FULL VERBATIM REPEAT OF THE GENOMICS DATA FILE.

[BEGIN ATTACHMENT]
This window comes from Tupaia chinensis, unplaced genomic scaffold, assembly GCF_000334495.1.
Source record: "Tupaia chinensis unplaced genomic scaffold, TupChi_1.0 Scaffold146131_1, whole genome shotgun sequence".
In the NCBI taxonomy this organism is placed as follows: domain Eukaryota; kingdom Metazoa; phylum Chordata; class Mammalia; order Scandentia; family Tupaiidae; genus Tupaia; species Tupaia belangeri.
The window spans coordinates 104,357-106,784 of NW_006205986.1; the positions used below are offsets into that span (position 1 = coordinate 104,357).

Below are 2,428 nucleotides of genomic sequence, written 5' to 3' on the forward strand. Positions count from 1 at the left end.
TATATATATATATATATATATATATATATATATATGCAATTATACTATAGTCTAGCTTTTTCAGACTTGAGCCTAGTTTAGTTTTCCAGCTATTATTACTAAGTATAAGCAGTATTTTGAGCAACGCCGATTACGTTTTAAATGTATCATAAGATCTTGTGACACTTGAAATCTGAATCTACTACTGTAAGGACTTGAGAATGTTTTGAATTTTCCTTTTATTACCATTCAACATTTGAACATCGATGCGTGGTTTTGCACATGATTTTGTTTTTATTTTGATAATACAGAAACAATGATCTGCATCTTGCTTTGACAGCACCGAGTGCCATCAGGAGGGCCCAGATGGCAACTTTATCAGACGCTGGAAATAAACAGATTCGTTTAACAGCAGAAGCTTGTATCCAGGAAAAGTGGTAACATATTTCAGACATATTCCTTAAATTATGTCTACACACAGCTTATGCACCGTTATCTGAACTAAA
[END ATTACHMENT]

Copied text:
This window comes from Tupaia chinensis, unplaced genomic scaffold, assembly GCF_000334495.1.
Source record: "Tupaia chinensis unplaced genomic scaffold, TupChi_1.0 Scaffold146131_1, whole genome shotgun sequence".
In the NCBI taxonomy this organism is placed as follows: domain Eukaryota; kingdom Metazoa; phylum Chordata; class Mammalia; order Scandentia; family Tupaiidae; genus Tupaia; species Tupaia belangeri.
The window spans coordinates 104,357-106,784 of NW_006205986.1; the positions used below are offsets into that span (position 1 = coordinate 104,357).

Below are 2,428 nucleotides of genomic sequence, written 5' to 3' on the forward strand. Positions count from 1 at the left end.
TATATATATATATATATATATATATATATATATATGCAATTATACTATAGTCTAGCTTTTTCAGACTTGAGCCTAGTTTAGTTTTCCAGCTATTATTACTAAGTATAAGCAGTATTTTGAGCAACGCCGATTACGTTTTAAATGTATCATAAGATCTTGTGACACTTGAAATCTGAATCTACTACTGTAAGGACTTGAGAATGTTTTGAATTTTCCTTTTATTACCATTCAACATTTGAACATCGATGCGTGGTTTTGCACATGATTTTGTTTTTATTTTGATAATACAGAAACAATGATCTGCATCTTGCTTTGACAGCACCGAGTGCCATCAGGAGGGCCCAGATGGCAACTTTATCAGACGCTGGAAATAAACAGATTCGTTTAACAGCAGAAGCTTGTATCCAGGAAAAGTGGTAACATATTTCAGACATATTCCTTAAATTATGTCTACACACAGCTTATGCACCGTTATCTGAACTAAA